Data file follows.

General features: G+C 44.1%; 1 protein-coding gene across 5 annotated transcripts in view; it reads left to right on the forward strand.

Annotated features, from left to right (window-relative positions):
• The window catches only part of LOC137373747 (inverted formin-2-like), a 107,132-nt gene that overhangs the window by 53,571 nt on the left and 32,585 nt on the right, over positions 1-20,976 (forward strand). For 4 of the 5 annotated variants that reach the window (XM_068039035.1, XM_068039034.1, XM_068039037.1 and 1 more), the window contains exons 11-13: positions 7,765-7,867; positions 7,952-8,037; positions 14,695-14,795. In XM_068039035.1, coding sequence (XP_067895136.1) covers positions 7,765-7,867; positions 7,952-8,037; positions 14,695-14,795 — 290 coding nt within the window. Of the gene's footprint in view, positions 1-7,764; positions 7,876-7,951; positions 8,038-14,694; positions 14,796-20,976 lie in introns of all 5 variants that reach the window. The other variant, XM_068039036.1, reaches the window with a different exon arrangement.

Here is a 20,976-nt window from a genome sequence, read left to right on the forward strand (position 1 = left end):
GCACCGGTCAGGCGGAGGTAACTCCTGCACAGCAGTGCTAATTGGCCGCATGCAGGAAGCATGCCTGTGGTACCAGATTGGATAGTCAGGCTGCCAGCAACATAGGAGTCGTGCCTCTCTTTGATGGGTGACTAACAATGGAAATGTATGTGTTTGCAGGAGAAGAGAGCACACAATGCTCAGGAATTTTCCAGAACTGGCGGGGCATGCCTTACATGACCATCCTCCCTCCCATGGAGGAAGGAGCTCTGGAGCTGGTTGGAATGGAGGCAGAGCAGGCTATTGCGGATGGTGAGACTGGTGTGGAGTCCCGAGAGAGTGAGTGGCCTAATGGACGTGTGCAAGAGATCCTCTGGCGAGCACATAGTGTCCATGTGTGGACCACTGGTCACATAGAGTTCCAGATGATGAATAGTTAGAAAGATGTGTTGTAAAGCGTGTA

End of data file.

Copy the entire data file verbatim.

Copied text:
General features: G+C 44.1%; 1 protein-coding gene across 5 annotated transcripts in view; it reads left to right on the forward strand.

Annotated features, from left to right (window-relative positions):
• The window catches only part of LOC137373747 (inverted formin-2-like), a 107,132-nt gene that overhangs the window by 53,571 nt on the left and 32,585 nt on the right, over positions 1-20,976 (forward strand). For 4 of the 5 annotated variants that reach the window (XM_068039035.1, XM_068039034.1, XM_068039037.1 and 1 more), the window contains exons 11-13: positions 7,765-7,867; positions 7,952-8,037; positions 14,695-14,795. In XM_068039035.1, coding sequence (XP_067895136.1) covers positions 7,765-7,867; positions 7,952-8,037; positions 14,695-14,795 — 290 coding nt within the window. Of the gene's footprint in view, positions 1-7,764; positions 7,876-7,951; positions 8,038-14,694; positions 14,796-20,976 lie in introns of all 5 variants that reach the window. The other variant, XM_068039036.1, reaches the window with a different exon arrangement.

Here is a 20,976-nt window from a genome sequence, read left to right on the forward strand (position 1 = left end):
GCACCGGTCAGGCGGAGGTAACTCCTGCACAGCAGTGCTAATTGGCCGCATGCAGGAAGCATGCCTGTGGTACCAGATTGGATAGTCAGGCTGCCAGCAACATAGGAGTCGTGCCTCTCTTTGATGGGTGACTAACAATGGAAATGTATGTGTTTGCAGGAGAAGAGAGCACACAATGCTCAGGAATTTTCCAGAACTGGCGGGGCATGCCTTACATGACCATCCTCCCTCCCATGGAGGAAGGAGCTCTGGAGCTGGTTGGAATGGAGGCAGAGCAGGCTATTGCGGATGGTGAGACTGGTGTGGAGTCCCGAGAGAGTGAGTGGCCTAATGGACGTGTGCAAGAGATCCTCTGGCGAGCACATAGTGTCCATGTGTGGACCACTGGTCACATAGAGTTCCAGATGATGAATAGTTAGAAAGATGTGTTGTAAAGCGTGTA